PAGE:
Even with the beer with the highest number of calories, Coors’ Blue Moon at 169, there is still only a difference of 59 calories. But let’s call it 60, just to talk about it. 60 calories is essentially one slice of bread, half a grapefruit or a medium-sized artichoke. Big freaking deal! And how much physical activity does it take to burn off those 60 extra calories? Ten minutes of playing tennis, half an hour of driving, or even just 36 minutes of standing still will all burn about 60 calories. But the real yet often unspoken reason people choose to drink light beers is because of the perception that they can drink more of them. So if people are drinking more beers per session, they’re really not actually saving any calories anyway, now are they? You may not find that reason championed in any low-calorie beer’s advertising, but all the companies that make these beers are well aware of this phenomenon in how people perceive them. Also, since they are the beer with the lightest flavor, and thus contain the fewest ingredients, they are also the most profitable in any company’s portfolio. So from a profit perspective—and let’s face it for any large corporation that is the only perspective that matters—these are the perfect product: lowest cost, perceived as healthy, consumed in higher quantities and sold for the same price as regular versions. Ka-ching!
Or as Don Russell (a.k.a. Joe Sixpack) put it in a recent column:
We all know, of course, it’s not really diet beer. Most of the guys you see guzzling light beer are about as fit as a bag of potato chips. People drink it not because they’re counting calories, but because its watered-down, ordinary flavor allows them to mindlessly pound one after the other without the inconvenience of actually tasting the stuff.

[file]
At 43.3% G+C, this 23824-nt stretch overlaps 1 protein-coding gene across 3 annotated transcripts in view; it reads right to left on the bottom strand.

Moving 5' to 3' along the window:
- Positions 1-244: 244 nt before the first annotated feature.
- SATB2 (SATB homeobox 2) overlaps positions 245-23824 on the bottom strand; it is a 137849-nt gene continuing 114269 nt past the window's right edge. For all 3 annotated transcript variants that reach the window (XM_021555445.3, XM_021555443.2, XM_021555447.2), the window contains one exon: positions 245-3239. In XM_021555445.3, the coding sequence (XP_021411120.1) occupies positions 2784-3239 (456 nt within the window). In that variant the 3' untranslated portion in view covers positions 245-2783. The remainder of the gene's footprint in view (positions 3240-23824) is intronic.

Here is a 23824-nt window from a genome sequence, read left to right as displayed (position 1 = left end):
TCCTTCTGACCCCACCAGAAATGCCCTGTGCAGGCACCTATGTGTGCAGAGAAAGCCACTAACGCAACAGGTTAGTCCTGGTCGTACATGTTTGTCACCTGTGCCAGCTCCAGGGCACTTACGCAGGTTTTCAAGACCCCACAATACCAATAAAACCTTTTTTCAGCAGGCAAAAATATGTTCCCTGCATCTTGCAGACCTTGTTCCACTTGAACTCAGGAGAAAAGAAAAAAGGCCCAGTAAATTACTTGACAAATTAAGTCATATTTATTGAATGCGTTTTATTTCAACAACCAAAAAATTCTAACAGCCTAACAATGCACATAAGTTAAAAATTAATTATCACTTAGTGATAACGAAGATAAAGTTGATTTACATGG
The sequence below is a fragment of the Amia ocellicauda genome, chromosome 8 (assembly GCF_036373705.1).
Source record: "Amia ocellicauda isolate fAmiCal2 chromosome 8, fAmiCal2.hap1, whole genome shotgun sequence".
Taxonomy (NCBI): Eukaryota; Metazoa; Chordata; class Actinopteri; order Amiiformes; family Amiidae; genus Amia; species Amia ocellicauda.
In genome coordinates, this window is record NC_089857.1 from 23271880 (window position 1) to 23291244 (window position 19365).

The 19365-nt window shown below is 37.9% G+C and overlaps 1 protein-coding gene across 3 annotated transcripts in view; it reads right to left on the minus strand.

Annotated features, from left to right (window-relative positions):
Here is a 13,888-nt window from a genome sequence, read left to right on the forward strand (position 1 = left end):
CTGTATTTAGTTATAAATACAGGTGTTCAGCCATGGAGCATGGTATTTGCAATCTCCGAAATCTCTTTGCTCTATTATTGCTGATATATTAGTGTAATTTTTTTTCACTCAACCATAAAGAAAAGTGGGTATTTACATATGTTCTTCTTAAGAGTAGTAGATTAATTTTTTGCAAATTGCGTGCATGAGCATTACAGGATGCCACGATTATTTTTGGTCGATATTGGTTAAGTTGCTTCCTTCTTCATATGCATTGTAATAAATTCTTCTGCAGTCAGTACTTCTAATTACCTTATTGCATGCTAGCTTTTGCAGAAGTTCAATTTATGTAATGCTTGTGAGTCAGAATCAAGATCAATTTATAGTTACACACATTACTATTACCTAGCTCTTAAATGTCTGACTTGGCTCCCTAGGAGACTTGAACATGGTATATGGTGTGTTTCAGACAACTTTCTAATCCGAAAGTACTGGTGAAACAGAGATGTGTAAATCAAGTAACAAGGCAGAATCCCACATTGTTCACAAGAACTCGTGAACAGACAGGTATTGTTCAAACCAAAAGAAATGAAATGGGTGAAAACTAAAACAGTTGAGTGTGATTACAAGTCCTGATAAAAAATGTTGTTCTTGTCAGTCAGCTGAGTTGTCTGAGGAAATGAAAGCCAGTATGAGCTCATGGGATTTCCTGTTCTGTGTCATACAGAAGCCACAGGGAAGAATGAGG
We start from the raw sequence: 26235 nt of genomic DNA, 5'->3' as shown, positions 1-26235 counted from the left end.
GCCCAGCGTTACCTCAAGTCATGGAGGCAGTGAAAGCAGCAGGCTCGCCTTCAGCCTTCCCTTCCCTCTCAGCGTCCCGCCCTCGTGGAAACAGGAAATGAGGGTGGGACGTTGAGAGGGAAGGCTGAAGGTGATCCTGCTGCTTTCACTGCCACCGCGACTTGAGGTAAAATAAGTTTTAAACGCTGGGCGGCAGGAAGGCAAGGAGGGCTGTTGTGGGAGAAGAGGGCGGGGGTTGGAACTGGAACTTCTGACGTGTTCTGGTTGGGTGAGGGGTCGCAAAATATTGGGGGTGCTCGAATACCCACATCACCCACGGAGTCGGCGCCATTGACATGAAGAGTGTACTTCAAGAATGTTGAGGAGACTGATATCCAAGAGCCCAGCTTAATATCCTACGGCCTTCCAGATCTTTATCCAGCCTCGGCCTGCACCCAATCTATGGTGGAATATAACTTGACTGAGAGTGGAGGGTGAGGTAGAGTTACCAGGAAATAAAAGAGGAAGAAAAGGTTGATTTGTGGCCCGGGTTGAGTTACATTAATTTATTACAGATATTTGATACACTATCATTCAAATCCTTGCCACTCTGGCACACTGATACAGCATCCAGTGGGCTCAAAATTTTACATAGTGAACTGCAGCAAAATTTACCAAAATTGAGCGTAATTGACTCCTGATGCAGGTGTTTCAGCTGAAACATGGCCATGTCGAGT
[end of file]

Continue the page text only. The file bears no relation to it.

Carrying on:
I presume that only the blonde is actually an ale, since otherwise they’d call the amber an amber ale, if it used top fermentation. So I assume the amber is an amber lager. The wheat is probably also a lager, though some wheat beers are actually hybrid styles. But I would guess Miller would choose the more simple path of making it in a lager style.
My motley menagerie of relatives. From left: my sister-in-law Margaret (drinks mostly craft but has the occasional mainstream beer), her husband Roddi (who drinks roughly half craft and half mainstream), my brother-in-law Tucker (who drinks mostly mainstream fare) and my wife Sarah (who drinks exclusively craft, of course). The five of us tried all three beers Easter afternoon, and here’s what we thought.
Miller describes the Wheat as offering “especially appealing flavor dimensions, with a subtle citrus character for a clean, refreshing beer.” They list its characteristics as follows:
- APPEARANCE: Golden-yellow, Cloudy. Well-defined carbonation and foam.
- AROMA: Invigorating and fresh aroma. Fruity with fresh citrus: – Orange, – Lemon.
- FLAVOR: Sessionable wheat. Stimulating citrus and orange. Delicate bitterness and body.
- FINISH: Crisp. Clean. Quenching bitterness.